Longshan Temple has been destroyed many times – by earthquakes, typhoons, fires, and American WW2 bombers – but has been rebuilt each time, and is still a popular place for Buddhist/Taoist worship. (It is also popular with tourists.)
I visited the temple with two enthusiastic guides in their early twenties from TourMeAway (great and free!) They walked the group through the rituals of the temple, from incense to fortunes.
As an example:
Think about a question that you want to answer.
Throw the crescent shaped blocks (shown below.) If one lands up and the other down, then you have permission to move forward. If not, you try again, for a maximum of three throws.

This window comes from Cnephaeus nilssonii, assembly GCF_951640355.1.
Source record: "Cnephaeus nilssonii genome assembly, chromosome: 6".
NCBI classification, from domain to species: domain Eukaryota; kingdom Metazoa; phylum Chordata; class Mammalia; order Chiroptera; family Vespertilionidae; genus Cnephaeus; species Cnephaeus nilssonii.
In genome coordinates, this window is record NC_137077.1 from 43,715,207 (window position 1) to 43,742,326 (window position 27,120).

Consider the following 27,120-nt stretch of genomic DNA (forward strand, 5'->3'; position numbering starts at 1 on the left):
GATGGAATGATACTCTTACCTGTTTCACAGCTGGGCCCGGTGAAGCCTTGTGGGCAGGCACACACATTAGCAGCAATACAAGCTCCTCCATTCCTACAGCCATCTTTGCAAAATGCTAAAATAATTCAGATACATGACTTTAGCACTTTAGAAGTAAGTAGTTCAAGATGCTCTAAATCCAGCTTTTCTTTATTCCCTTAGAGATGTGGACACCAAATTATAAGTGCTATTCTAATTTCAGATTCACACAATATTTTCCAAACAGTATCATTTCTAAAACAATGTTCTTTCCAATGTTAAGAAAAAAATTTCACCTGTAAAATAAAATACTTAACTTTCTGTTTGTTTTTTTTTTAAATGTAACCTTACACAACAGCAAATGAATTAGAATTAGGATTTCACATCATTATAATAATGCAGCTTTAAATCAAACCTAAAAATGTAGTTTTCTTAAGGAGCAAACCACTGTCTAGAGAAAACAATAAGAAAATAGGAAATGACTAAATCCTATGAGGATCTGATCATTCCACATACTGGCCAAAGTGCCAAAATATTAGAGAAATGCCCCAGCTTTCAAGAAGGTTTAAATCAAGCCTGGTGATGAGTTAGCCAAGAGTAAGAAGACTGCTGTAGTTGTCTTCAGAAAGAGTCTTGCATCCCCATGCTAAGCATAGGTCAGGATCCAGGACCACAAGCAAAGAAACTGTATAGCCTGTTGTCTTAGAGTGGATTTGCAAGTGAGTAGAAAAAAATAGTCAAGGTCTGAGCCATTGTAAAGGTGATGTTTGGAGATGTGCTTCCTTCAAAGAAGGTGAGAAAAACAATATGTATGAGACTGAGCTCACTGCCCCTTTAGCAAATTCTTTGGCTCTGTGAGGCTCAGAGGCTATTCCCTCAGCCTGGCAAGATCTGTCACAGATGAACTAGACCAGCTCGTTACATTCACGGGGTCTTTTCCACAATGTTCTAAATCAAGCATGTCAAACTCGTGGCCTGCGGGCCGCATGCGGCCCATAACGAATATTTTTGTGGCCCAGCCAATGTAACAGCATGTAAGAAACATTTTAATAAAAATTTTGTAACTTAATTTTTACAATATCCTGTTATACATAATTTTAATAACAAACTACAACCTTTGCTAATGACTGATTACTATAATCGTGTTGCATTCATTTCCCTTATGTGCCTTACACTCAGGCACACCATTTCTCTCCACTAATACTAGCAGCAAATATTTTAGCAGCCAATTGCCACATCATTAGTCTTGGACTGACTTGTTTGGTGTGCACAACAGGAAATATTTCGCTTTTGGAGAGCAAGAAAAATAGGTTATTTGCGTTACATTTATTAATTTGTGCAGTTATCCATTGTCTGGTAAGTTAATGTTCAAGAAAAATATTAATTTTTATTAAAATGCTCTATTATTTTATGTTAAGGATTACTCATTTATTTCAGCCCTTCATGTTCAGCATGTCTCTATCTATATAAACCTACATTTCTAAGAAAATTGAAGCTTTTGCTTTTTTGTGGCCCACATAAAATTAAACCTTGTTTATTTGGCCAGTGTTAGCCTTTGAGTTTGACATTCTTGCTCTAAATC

If you have been give permission to move forward, you draw a stick. At the bottom of the stick, there is a number that corresponds to a drawer.
From that drawer, you take a slip of paper with your fortune.
There were lots of different deities in the back of the temple – in part because whenever city planners would remove a temple in another part of the city, they’d need to find a new home for its deities. Often, they’d end up here.
The guides introduced us to one deity that they would visit as students to pray for good test scores. Another deity helped with love and matchmaking.
In addition to lots of deities, there were also lots of lanterns. I’m not sure if it’s because of Chinese New Year and the lantern festival, or if this is a standard number of lanterns, but they were lovely and atmospheric.